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The Apostolic Fathers, part 2, vol 3: St. Ignatius, St. Polycarp: Texts
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The Apostolic Fathers, part 2, vol 3: St. Ignatius, St. Polycarp: Texts

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Macmillan and Co. 1889

Overview

Much of early literature has only been passed down to us in fragments. This is preeminently true of early Christian literature. The Christian teachers in primitive ages were evangelists, not authors, preachers, not historians. The literary remains of the primitive ages of Christianity, which to us are of priceless value, were suffered to perish from neglect—a few fragments here and there alone escaping the general fate.

The epithet “apostolic” does not occur in the canonical writings, but is found first in the vocabulary of the succeeding generation, when the Apostles could be regarded in the light of history. Its first occurrence is in Ignatius, who tells his correspondents that he writes to them “after the apostolic manner,” where he seems to refer to the epistolary form of his communication.

Part two, volume three of The Apostolic Fathers contains additional translations of St. Ignatius and St. Polycarp’s works. Part two, volume three includes the following chapters:

  • Appendix Ignatiana
    • Anglo-Latin Version
    • Greek Epistles of the Long Recension
    • Coptic Remains of St. Ignatius
    • Arabic Extracts from Ignatian Letters
    • Prayer of Hero
  • St. Polycarp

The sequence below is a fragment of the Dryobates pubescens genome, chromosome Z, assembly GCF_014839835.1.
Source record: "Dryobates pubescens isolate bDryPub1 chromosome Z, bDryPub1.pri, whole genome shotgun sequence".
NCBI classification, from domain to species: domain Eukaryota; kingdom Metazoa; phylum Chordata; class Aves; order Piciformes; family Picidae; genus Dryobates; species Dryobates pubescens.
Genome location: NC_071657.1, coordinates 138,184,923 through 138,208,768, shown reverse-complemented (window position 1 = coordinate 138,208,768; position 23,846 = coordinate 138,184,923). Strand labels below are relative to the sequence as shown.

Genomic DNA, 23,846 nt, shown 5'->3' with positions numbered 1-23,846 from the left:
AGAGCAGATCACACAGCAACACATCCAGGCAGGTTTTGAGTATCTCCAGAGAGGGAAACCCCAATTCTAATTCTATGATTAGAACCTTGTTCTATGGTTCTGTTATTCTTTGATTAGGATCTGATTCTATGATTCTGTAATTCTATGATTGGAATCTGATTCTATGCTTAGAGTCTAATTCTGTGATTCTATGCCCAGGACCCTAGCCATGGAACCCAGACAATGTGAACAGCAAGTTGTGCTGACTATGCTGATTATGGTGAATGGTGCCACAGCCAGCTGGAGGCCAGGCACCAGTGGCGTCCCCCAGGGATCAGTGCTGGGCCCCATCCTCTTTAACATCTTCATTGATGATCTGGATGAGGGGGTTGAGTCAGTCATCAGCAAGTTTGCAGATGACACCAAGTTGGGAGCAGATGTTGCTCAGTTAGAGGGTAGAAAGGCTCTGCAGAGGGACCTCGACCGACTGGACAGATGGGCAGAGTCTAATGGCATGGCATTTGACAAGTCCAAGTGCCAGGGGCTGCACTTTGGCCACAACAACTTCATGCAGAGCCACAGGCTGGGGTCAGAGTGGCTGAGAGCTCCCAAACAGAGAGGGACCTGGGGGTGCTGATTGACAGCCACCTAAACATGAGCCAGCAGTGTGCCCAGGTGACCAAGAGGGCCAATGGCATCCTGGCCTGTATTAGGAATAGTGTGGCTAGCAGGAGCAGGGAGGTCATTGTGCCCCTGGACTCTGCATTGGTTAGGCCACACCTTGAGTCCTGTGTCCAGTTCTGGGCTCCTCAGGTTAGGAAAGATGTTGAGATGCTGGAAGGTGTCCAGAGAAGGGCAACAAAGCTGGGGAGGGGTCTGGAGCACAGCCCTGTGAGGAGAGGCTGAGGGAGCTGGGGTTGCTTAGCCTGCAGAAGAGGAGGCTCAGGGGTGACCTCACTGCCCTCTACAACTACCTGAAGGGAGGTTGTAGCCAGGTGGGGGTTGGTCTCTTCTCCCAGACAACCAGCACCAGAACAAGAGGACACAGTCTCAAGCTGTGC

• The Epistle of St. Polycarp
    • Letter of the Smyræans
  • Appendix Polycarpiana
    • Polycarpian Fragments
    • Life of Polycarp
  • Translations
    • Epistle of Polycarp
    • Letter of the Smyræans
    • Life of Polycarp

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For more works on the Apostolic Fathers, check out the Classic Studies on the Apostolic Fathers (29 vols.)

Product Details

  • Title: The Apostolic Fathers, part 2, vol 3: St. Ignatius, St. Polycarp
  • Authors: J. B. Lightfoot
  • Publisher: Macmillan and Co.
  • Publication Date: 1889
  • Pages: 526

About Joseph Barber Lightfoot

Joseph Barber Lightfoot (1828–1889), also known as J. B. Lightfoot, was an English theologian and Bishop of Durham. He attended King Edward’s School in Birmingham before attending Trinity College in Cambridge where he was elected a fellow of his college. From 1854 to 1859, he edited the Journal of Classical and Sacred Philology.

Lightfoot became a tutor of Trinity College in 1857 and later became professor of divinity. In 1871, he became canon of St. Paul’s Cathedral. Lightfoot preached regularly and participated in various ecclesiastical activities. He gained enormous popularity for his work Essays on the Word Entitled Supernatural Religion, a defense of the New Testament in response to Walter Richard Cassel’s Supernatural Religion. In 1870, Lightfoot became Bishop of Durham, where he continued his theological study, writing, and preaching.

Lightfoot wrote commentaries on Galatians, Philippians, and Colossians and Philemon. Lightfoot’s lecture notes and unpublished commentary manuscripts can be found in the 11-volume Joseph Barber Lightfoot Collection which includes several volumes of essays, including Essays on the Word Entitled Supernatural Religion, and sermons.